Step 5: Taste the Whiskey - Take a sip large enough to fill your mouth, then roll it over your tongue. It is important when tasting, to hold the liquid in the mouth and to make sure it coats the tongue thoroughly to help determine mouthfeel. First, register the texture and smoothness of the whiskey. Then, try to identify the primary tastes-the immediate flavors your tongue collects. The finish, or aftertaste, refers to the sensation experienced after swallowing, as well as the flavors that linger in your mouth.


Fate Turns Egan to Whiskey

For Colum Egan, becoming Master Distiller of Bushmills Irish Whiskey was fate. When he visited the distillery as a paying customer almost a decade ago, he fell in love with the distillery and the process of making the world's oldest whiskey.

"The history, heritage and magic of the distillery intoxicated me," he says. "I immediately felt at home." Egan also points out that the source of the water supply used to make the whiskey is St. Columb's Rill; his first name is derived from the word "Columb" and is pronounced the same way. Egan's wife also grew up in a small town only 12 miles from the distillery. Purely coincidence? Colum thinks not.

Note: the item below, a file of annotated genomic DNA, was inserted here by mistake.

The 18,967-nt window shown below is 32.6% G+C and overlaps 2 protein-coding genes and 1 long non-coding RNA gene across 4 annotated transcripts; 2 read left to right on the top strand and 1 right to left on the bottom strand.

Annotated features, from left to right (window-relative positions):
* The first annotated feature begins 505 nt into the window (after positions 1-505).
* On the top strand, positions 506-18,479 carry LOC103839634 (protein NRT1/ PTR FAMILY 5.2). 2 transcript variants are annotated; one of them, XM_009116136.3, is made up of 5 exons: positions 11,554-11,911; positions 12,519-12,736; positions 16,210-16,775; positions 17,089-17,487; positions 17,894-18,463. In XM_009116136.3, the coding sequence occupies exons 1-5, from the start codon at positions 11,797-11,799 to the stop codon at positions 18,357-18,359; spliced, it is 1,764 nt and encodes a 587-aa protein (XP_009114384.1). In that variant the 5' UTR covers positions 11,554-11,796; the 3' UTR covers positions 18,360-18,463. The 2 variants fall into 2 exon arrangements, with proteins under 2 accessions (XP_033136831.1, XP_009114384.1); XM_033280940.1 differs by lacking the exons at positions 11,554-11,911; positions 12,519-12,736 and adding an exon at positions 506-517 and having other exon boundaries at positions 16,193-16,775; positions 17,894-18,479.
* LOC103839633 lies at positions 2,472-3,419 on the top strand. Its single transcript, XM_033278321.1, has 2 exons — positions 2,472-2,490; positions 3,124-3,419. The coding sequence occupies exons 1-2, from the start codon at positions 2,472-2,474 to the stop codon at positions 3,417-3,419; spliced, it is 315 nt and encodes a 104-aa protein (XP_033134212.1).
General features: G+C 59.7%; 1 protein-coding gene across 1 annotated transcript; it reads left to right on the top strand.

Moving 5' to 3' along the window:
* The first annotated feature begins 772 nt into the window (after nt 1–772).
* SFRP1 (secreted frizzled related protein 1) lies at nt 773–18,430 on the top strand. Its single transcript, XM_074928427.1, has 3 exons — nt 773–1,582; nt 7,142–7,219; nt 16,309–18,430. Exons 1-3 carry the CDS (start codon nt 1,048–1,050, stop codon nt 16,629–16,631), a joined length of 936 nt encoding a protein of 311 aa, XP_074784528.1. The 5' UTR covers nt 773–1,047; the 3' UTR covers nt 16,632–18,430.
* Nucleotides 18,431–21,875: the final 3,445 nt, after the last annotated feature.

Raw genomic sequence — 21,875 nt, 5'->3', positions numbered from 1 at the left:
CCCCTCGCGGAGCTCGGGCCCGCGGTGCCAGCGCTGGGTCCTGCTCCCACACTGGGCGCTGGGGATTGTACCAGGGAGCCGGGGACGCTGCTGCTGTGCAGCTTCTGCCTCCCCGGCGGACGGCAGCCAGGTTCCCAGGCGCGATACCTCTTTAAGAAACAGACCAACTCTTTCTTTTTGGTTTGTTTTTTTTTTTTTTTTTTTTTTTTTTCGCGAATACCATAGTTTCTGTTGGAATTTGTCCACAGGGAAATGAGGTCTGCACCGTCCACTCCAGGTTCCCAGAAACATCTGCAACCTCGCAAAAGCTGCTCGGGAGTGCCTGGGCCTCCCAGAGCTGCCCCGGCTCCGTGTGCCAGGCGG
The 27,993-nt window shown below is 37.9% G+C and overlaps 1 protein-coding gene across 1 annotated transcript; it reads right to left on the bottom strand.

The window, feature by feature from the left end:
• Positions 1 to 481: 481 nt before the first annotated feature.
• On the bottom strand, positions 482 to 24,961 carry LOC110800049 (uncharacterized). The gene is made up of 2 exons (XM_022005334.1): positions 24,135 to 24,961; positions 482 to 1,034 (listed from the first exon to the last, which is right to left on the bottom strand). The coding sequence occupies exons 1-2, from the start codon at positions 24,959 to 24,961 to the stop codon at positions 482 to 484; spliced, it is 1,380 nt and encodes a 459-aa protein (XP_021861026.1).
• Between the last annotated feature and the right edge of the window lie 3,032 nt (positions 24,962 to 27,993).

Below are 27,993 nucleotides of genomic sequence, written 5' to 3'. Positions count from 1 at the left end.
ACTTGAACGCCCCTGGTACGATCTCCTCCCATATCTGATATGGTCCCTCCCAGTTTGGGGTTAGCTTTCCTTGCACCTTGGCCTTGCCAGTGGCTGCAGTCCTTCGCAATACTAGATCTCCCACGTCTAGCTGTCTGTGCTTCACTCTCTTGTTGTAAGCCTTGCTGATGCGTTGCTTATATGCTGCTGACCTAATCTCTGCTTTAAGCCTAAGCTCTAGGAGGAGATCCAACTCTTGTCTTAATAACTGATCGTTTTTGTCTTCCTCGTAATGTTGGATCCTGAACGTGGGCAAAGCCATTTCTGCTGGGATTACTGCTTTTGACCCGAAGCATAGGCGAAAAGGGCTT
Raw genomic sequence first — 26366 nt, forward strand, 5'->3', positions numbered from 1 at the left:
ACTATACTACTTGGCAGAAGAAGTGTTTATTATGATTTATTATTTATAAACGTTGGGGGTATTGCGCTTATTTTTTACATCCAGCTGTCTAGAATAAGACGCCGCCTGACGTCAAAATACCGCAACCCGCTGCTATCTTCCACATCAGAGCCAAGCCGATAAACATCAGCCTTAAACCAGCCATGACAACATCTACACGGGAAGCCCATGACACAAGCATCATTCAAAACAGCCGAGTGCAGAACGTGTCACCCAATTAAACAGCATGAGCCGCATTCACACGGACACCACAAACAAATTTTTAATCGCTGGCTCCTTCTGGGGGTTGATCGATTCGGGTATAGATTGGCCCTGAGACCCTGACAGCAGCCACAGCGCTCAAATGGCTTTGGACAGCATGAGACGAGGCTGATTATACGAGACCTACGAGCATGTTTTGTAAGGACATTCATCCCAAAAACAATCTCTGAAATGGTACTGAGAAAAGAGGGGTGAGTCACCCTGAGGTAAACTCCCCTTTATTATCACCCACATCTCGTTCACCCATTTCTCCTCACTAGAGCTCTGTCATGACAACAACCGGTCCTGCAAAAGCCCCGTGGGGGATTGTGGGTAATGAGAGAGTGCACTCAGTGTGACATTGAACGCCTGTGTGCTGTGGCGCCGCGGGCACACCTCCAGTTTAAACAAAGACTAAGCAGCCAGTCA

Egan grew up in Portarlington in County Laois-the heart of Ireland's barley-growing country where he graduated from the University of Limerick with a degree in production management. After a series of jobs in food and beverage production, Egan started working in bottling, vatting and blending at Irish Distillers Ltd in Dublin nearly six years ago. Egan later joined the Old Bushmills Distillery and was soon appointed Head Distiller. "Moving from bottling and blending to distilling and processing was a natural progression," Egan says.

Egan became the Master Distiller of Bushmills, following a year-long tutelage under the previous Master Distiller, David Quinn. "I have one of the best, most exciting jobs in the world," he says. "It's a dream come true." Egan is not only responsible for the day-to-day tasks of managing the distillery and overseeing the maturation of Bushmills, he's also charged with maintaining the worldwide reputation and legacies set by his predecessors at this 400-year-old distillery.